Abstract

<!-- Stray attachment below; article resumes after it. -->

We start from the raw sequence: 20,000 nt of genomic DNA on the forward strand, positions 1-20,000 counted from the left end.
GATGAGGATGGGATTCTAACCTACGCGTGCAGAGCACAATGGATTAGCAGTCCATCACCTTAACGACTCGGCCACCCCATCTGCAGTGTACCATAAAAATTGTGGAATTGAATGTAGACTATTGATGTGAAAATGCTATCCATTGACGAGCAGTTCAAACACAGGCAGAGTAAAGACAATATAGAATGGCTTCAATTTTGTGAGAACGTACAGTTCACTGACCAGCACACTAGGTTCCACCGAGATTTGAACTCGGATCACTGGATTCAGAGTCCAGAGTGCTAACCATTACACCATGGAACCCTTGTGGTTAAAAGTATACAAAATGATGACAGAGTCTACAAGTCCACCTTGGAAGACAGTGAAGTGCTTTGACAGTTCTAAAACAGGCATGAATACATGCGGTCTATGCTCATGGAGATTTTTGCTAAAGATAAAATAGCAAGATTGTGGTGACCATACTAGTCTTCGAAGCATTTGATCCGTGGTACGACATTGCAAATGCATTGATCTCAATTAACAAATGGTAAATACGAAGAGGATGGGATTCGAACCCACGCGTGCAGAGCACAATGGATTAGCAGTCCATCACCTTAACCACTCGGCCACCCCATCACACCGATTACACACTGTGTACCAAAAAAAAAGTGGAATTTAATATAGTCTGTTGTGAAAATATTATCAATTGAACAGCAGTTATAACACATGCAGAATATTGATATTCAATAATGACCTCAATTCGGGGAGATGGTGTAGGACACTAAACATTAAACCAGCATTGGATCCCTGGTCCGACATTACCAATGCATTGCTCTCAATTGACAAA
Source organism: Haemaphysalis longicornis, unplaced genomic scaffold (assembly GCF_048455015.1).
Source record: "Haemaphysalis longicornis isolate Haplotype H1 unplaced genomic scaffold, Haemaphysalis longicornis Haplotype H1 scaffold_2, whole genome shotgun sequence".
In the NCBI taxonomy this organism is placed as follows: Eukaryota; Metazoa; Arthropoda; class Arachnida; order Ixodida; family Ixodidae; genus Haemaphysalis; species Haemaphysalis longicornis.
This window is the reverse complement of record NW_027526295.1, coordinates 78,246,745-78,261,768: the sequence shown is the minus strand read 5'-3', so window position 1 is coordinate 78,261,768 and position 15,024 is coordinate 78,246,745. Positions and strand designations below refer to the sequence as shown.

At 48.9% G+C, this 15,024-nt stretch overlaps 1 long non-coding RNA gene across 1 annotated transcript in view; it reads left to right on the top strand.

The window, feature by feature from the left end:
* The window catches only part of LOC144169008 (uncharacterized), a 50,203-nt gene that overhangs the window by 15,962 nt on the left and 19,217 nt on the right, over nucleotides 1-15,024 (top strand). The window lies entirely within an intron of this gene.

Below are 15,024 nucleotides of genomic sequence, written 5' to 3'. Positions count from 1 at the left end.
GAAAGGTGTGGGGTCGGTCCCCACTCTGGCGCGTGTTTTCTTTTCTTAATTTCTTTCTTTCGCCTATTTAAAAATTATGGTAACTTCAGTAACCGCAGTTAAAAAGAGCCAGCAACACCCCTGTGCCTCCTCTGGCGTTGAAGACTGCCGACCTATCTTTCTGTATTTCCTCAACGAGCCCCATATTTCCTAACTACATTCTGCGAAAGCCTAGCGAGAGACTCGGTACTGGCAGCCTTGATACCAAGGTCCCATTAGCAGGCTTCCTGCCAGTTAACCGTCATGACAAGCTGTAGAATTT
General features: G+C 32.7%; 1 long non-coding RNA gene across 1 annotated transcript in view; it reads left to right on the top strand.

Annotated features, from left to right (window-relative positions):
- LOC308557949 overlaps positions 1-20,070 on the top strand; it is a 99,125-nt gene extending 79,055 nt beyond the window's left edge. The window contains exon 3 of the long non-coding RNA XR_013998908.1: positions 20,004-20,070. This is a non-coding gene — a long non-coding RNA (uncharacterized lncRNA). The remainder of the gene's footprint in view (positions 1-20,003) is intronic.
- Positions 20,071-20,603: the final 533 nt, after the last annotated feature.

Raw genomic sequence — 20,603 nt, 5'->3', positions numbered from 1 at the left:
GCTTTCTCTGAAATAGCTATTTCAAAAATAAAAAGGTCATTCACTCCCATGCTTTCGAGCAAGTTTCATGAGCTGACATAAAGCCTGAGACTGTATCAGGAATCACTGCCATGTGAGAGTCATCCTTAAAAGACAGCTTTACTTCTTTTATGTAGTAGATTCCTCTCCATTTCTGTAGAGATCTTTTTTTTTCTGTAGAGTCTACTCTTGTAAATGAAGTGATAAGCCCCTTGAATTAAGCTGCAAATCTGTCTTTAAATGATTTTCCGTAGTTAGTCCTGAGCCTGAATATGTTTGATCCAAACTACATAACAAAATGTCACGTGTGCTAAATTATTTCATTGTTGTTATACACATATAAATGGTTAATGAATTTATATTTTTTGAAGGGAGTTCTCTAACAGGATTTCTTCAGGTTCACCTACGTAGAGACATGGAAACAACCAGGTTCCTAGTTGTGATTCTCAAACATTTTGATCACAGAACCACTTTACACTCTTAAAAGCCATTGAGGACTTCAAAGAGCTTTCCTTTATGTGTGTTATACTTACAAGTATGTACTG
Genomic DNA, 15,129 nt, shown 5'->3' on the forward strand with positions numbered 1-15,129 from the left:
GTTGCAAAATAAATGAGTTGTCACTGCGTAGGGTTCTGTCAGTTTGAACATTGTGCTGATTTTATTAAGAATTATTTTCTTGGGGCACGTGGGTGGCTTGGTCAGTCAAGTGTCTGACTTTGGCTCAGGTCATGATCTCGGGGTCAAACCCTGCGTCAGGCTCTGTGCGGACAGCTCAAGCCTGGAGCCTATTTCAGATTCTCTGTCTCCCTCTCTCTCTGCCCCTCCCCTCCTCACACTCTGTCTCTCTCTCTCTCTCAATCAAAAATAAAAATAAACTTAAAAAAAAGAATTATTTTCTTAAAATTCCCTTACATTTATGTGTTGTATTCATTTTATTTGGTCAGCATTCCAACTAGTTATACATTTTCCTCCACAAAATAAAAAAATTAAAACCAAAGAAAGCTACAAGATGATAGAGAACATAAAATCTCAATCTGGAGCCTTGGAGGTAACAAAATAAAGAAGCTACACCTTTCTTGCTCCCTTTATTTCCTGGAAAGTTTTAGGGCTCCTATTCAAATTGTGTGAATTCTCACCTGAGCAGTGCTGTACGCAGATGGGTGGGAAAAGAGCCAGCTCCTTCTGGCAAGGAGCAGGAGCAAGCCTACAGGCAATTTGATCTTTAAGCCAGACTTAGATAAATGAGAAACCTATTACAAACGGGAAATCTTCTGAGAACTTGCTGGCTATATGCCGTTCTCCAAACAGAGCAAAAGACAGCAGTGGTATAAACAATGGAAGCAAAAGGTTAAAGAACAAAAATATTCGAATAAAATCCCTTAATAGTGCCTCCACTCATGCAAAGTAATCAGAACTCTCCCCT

New, high-resolution lithofacies data from hanging-wall Miocene synrift (Rudeis Formation) exposures of the eastern Suez Rift margin, Egypt, reveal a submarine slope depositional system dominated by coarse-grained (pebble), heterogeneous, lenticular beds, formed by coalescing turbidity currents, slumps, and debris flows deposited on deforming submarine substrate. Flows include prerift clasts and contemporaneous shallow-marine fossil fragments originating from an uplifted eastern hinterland. Multiple terrestrial drainages debouched onto faulted offshore slopes or fed small fan deltas on narrow shelves (<0.5 km width). Steep, subaerial rift-flank topography also shed rock avalanche and landslide material offshore. The >360 m Rudeis Formation is divided into stratigraphic units R1 and R2, which exhibit upward-coarsening and unordered vertical motifs. Ongoing faulting influenced synrift deposition by controlling the locus of subsidence and gravity base level. Mesoscale faults became inactive during Rudeis Formation times, with strain localized on the large rift border fault system, leading to a wider basin with time. We compare 16 subaqueous rift-margin basin fills from various tectonic and geographic settings and show they generally represent proximal gravity-flow deposits dominated by nongraded beds. We find little commonality in vertical grain-size trends, highlighting the diversity of stratal architectures. Most basin fills show an inverse relationship between maximum clast size and shelf width. We propose a new model to capture the spectrum of sedimentary responses to rifting within rift-margin basins, varying as a function of shelf width, slope gradient, maximum grain size, and textural maturity. Rudeis Formation strata at north Wadi Baba represent a particularly coarse-grained end member, deposited on steep slopes, with a narrow shelf.

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